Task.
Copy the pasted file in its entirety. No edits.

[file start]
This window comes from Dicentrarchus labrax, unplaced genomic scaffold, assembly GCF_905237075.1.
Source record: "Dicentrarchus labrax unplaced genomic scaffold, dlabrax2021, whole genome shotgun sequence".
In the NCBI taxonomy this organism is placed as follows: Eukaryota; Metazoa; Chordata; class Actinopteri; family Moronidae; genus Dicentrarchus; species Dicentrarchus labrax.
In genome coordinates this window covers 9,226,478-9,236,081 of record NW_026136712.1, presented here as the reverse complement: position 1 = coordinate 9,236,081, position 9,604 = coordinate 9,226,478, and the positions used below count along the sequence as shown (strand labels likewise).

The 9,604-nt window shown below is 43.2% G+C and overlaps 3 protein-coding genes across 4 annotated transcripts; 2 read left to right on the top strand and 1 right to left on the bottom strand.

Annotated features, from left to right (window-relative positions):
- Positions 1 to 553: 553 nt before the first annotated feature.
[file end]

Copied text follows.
This window comes from Dicentrarchus labrax, unplaced genomic scaffold, assembly GCF_905237075.1.
Source record: "Dicentrarchus labrax unplaced genomic scaffold, dlabrax2021, whole genome shotgun sequence".
In the NCBI taxonomy this organism is placed as follows: Eukaryota; Metazoa; Chordata; class Actinopteri; family Moronidae; genus Dicentrarchus; species Dicentrarchus labrax.
In genome coordinates this window covers 9,226,478-9,236,081 of record NW_026136712.1, presented here as the reverse complement: position 1 = coordinate 9,236,081, position 9,604 = coordinate 9,226,478, and the positions used below count along the sequence as shown (strand labels likewise).

The 9,604-nt window shown below is 43.2% G+C and overlaps 3 protein-coding genes across 4 annotated transcripts; 2 read left to right on the top strand and 1 right to left on the bottom strand.

Annotated features, from left to right (window-relative positions):
- Positions 1 to 553: 553 nt before the first annotated feature.